Wednesday, October 26, 2016


June 19, 1952

Flanked by three generations, Grandpa sits in his large, heavy chair. Its wide, flat, feathery blue patterned arms support his wife, oldest daughter, and first grandchild. With the barest intent of a smile, he gazes at the photographer, who has easily drawn laughter from the two women. At this point in time, Grandpa is an enigma to the little girl. His voice is gruff and his breath smells of unfiltered Lucky Strikes, and often, Olympia beer. The pungent aroma of worn shoe leather and polish, from hours of shaping and sewing leather into new soles, or repairing a customer’s beloved well-worn work boots, permeates his rough and calloused hands.

As the little girl grows up, she learns to like the smell of her Grandpa’s shoe repair, which occupies the middle of three small shops on the ground floor of the building her grandparents live in.  On her frequent visits, Grandpa allows her to sit on an old wooden stool, next to him, as he runs the machine with his foot that sews the heavy soles onto the shoes he repairs.  The shop is dusty and dirty, with a girlie calendar on the wall, out of sight of the customers and grandma.  She remembers the candy machines in the front of the shop, burnt peanuts in one; M & M’s in the other, and on every visit, Grandpa open the cash box and gives her a penny.  The choice is hard, as she likes both equally, but the burnt peanuts usually win, as they seem the bigger prize.

Charlie’s Barber Shop is next door, literally, as his customers must enter the shoe repair first, then into the barber shop through a connecting door.  Charlie is a large man, wears a white shirt, and a bow tie, and his white hair is slicked back.  Smoke curls around his face as he expertly shaves and cuts hair. There is a dry cleaners on the other side of the shoe shop, but the little girl doesn't really remember much about it, or recall ever visiting. 

A door off the barber shop side of the building, leads to a narrow flight of stairs and her grandparent’s apartment, which she remembers as being large, with lots of windows.  There is a funny little “L” shaped hallway, with doors to three bedrooms, a spacious living room and dining room, kitchen and at the very end there is a long skinny bathroom, with a long skinny bathtub resting on big fat feet.

One wall of the living room houses an old upright piano.  In a few years, Grandma will teach her little girl how to play “Chopsticks” and Twinkle, Twinkle Little Star” on the piano.  Grandma also plays hymns and sings in a sweet warbly voice.  Close to Grandpa’s chair is a large brass stand with a big, round ashtray.  Grandma and Grandpa have a fat tortoiseshell cat named Susie, who prefers either Grandpa’s lap or to lounge along the back of his chair.  Susie is tolerant of little girls, though, and is willing to be petted and loved on. 

Every Sunday morning, the little girl’s parents pick up Grandma, and take her to church with them. Grandpa prefers to stay home with Susie, and smoke wreaths surround his head when the family returns for the big Sunday dinner.  The little girl amuses herself with the cat, or the piano. While Grandma and momma are busy in the kitchen, she peeks into the heavy crystal candy dish that sits on the large sideboard in the dining room.  Grandma keeps chocolates in the dish, and the little girl prefers the ones with cherries, so she pokes her little finger into the bottom of each chocolate she picks up, to check, before sneaking off to eat it.  If Grandpa catches her, he winks, and she brings him the ones that didn’t have a cherry.  He’s good about keeping this secret.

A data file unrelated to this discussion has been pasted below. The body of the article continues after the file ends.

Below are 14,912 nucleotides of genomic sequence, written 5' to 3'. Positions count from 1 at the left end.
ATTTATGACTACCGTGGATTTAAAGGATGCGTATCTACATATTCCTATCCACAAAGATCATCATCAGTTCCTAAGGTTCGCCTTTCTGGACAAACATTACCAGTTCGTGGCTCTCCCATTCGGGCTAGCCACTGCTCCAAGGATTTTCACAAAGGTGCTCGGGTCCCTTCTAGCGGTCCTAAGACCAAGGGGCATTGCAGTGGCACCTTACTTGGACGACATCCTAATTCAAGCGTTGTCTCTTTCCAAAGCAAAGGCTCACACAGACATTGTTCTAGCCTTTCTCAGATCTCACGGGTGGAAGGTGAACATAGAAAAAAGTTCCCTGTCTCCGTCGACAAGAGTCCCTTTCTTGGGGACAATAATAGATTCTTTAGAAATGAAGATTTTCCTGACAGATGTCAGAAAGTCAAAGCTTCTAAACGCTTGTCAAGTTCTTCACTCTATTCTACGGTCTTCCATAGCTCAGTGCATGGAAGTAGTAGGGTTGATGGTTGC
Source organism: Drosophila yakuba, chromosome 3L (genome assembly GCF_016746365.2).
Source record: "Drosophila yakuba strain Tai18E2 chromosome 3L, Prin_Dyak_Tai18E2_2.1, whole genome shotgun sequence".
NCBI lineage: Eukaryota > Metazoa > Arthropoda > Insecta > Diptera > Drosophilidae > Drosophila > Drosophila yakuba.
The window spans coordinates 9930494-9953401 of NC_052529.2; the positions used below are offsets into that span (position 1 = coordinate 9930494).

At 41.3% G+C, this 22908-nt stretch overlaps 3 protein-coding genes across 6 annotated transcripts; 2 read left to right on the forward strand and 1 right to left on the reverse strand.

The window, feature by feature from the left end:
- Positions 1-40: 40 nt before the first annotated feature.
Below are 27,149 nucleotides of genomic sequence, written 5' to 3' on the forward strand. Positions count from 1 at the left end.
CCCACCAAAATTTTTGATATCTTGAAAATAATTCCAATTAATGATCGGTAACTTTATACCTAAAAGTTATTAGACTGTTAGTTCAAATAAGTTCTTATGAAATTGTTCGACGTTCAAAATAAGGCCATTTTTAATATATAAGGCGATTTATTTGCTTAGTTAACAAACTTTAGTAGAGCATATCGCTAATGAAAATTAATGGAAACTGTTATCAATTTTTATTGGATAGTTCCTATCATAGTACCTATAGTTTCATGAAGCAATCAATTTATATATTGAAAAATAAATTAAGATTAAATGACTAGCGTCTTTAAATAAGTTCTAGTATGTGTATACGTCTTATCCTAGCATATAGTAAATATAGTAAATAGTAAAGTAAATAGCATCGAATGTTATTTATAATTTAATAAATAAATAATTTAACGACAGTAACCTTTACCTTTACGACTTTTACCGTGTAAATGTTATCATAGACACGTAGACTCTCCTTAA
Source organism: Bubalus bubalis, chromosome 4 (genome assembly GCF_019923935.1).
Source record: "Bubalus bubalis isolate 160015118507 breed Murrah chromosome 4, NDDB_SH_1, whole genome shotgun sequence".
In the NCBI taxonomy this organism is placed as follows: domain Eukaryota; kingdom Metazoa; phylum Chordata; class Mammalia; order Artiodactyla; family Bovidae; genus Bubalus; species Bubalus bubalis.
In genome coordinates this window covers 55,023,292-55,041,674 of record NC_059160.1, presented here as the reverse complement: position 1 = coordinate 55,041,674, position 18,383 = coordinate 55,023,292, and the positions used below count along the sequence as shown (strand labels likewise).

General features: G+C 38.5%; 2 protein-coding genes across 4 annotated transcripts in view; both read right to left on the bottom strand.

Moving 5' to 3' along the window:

After Sunday dinner, the little girl’s parents go home without her, and she gets to go for a drive in Grandpa's big, blue boat of a Pontiac.  She loves these long Sunday drives out in the country.  They drive and drive, with the little girl bouncing about on the wide back seat, holding onto the velvety smooth rope-like band that spans the back of the front seat.  One day, they come upon a raging forest fire on their drive.  Fire trucks and firemen are busy working, so Grandpa doesn’t go too close, but they sit and watch for awhile from a distance.  The drive home that day is sober.

There isn’t a TV at the little girl’s house, so, sometimes her daddy watches the Friday night fights with Grandpa, who gets very animated and yells at the TV. Momma and Grandma would prefer that the little girl stay with them in the kitchen, but she is drawn to the living room, and sits holding Susie next to her daddy on the couch.  Daddy gets excited sometimes too, but not as much as grandpa. 

On January 8, 1960, not long after the little girl’s 9th birthday, Grandpa got really excited while watching the Friday night fights. His stomach was upset, so he took some Alka Seltzer, as he often did for stomach problems.  This time, the remedy didn’t work.  The little girl misses her grandpa.


  1. Oh, wow, Sandi! This is amazing. Your grandpa sounds like an amazing man - a man of his generation who loved his granddaughter enough to keep candy secrets with her (that was my favorite paragraph of this story). The descriptions were so clear, I was there in those rooms with that child. I kept going back to the photo as I read, mostly to look at your mom, and to consider the happiness in that picture. Looking forward to the next installment already!

  2. You have wonderful memories written beautifully with so much love.

  3. I really like the grandpa. He could see the little girl and obviously treasured her, as she treasured those years with them. I like the curling smoke around his head and the description of the drive that ended up with them watching the fire. Well done, Sandi! More, please. :-)


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